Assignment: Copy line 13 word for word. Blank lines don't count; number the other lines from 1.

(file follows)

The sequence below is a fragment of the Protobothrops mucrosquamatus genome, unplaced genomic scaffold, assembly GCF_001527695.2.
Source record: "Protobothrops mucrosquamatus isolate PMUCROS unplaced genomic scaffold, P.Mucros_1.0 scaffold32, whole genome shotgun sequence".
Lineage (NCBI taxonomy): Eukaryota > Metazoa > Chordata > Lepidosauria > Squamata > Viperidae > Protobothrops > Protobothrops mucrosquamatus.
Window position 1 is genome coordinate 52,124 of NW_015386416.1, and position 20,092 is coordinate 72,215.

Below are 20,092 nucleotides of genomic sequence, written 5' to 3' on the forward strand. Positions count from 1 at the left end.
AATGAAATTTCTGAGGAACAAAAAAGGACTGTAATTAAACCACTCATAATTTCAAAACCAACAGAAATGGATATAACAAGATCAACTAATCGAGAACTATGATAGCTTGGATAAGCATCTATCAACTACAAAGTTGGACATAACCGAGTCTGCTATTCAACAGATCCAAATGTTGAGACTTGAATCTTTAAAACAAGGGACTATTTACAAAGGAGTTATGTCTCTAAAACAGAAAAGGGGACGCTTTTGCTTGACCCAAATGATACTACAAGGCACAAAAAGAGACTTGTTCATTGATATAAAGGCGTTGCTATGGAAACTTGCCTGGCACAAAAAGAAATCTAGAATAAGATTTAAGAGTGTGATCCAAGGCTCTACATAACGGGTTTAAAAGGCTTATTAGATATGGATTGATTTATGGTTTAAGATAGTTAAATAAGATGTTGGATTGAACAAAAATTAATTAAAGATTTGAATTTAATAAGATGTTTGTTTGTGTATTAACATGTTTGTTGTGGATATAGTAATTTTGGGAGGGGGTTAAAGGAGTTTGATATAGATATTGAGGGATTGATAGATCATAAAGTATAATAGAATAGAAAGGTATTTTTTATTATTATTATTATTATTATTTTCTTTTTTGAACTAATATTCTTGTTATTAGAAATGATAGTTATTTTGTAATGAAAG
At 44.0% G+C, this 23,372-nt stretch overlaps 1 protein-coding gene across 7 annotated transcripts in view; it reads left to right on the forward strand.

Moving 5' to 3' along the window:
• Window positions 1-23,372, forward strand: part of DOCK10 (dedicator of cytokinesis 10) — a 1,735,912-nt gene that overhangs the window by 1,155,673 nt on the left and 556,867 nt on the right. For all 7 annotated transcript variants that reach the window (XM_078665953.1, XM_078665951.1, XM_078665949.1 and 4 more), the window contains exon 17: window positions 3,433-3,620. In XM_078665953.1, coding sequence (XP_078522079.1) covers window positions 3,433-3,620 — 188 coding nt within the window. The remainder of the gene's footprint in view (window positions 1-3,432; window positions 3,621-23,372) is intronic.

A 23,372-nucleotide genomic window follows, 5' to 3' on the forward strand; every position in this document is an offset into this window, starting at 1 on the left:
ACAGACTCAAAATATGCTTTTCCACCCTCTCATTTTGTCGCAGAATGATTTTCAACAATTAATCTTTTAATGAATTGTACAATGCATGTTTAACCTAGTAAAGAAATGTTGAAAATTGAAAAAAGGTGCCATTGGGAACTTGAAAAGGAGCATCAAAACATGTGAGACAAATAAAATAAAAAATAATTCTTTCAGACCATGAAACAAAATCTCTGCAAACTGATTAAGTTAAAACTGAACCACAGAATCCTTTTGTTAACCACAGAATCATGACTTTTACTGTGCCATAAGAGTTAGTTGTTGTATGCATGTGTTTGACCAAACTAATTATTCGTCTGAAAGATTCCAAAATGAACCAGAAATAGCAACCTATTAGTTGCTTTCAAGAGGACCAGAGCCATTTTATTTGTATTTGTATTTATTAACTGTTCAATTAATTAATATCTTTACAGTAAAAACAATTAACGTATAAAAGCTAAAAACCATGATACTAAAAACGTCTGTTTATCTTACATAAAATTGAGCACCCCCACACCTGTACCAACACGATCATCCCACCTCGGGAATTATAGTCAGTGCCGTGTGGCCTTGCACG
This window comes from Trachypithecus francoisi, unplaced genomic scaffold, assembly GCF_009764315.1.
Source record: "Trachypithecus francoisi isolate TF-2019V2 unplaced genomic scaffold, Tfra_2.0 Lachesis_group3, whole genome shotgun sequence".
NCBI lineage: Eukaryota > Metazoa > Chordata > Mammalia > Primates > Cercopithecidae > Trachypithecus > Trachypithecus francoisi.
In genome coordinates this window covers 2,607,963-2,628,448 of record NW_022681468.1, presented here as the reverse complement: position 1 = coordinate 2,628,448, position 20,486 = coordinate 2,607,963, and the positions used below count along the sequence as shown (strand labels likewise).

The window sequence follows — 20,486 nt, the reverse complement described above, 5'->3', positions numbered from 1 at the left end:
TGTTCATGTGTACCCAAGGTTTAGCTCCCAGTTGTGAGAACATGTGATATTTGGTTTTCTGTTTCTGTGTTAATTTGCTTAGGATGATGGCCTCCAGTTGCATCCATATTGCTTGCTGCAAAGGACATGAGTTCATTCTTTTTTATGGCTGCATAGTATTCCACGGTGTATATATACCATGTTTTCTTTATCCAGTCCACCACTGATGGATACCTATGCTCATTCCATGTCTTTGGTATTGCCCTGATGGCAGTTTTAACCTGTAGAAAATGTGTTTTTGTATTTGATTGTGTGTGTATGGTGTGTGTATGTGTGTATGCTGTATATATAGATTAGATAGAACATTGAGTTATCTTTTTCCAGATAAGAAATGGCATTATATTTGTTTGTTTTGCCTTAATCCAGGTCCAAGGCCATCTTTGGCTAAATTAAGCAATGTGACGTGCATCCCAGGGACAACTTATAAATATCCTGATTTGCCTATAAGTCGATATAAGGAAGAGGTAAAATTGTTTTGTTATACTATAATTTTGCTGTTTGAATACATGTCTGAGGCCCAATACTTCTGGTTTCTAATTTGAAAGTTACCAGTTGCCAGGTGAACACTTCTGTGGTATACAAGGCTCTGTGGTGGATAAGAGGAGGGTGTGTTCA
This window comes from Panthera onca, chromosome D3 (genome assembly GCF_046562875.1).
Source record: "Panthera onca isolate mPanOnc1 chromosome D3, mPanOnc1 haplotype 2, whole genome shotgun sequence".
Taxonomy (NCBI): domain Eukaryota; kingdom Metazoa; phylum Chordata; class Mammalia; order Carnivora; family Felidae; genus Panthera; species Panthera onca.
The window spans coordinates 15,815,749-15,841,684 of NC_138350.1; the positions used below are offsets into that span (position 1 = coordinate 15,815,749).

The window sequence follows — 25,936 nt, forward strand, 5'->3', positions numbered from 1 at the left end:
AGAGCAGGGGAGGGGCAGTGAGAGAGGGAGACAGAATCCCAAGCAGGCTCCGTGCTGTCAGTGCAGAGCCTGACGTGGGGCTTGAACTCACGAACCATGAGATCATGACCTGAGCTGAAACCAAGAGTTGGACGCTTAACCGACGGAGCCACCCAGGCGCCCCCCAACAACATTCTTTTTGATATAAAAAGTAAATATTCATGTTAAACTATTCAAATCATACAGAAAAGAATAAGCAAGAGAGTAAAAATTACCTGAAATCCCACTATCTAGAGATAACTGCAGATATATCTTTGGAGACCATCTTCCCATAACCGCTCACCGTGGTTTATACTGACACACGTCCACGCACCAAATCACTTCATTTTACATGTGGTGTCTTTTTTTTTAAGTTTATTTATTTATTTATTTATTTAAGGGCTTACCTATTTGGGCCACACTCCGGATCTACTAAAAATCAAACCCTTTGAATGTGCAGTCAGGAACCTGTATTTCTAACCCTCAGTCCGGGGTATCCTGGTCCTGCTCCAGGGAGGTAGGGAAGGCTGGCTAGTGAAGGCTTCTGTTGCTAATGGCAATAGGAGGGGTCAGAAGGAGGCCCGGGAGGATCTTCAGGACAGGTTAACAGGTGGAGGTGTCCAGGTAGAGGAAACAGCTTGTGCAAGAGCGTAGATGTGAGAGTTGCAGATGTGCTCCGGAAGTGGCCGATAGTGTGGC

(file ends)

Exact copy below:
Source record: "Trachypithecus francoisi isolate TF-2019V2 unplaced genomic scaffold, Tfra_2.0 Lachesis_group3, whole genome shotgun sequence".